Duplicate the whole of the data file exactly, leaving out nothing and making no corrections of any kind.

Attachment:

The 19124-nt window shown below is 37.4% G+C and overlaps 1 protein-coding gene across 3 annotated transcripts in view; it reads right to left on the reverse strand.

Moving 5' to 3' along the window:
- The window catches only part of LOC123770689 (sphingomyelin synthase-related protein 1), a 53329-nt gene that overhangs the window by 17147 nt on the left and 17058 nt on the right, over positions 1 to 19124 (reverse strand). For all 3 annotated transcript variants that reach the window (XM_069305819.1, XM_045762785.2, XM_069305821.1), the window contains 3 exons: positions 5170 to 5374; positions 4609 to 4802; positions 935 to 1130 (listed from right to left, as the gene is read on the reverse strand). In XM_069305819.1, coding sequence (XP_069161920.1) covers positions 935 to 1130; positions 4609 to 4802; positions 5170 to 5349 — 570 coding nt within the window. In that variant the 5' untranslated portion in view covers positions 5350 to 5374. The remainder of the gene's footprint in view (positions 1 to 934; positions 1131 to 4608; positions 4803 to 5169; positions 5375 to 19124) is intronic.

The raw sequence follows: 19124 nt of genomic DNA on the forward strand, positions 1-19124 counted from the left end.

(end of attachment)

The 19124-nt window shown below is 37.4% G+C and overlaps 1 protein-coding gene across 3 annotated transcripts in view; it reads right to left on the reverse strand.

Moving 5' to 3' along the window:
- The window catches only part of LOC123770689 (sphingomyelin synthase-related protein 1), a 53329-nt gene that overhangs the window by 17147 nt on the left and 17058 nt on the right, over positions 1 to 19124 (reverse strand). For all 3 annotated transcript variants that reach the window (XM_069305819.1, XM_045762785.2, XM_069305821.1), the window contains 3 exons: positions 5170 to 5374; positions 4609 to 4802; positions 935 to 1130 (listed from right to left, as the gene is read on the reverse strand). In XM_069305819.1, coding sequence (XP_069161920.1) covers positions 935 to 1130; positions 4609 to 4802; positions 5170 to 5349 — 570 coding nt within the window. In that variant the 5' untranslated portion in view covers positions 5350 to 5374. The remainder of the gene's footprint in view (positions 1 to 934; positions 1131 to 4608; positions 4803 to 5169; positions 5375 to 19124) is intronic.

The raw sequence follows: 19124 nt of genomic DNA on the forward strand, positions 1-19124 counted from the left end.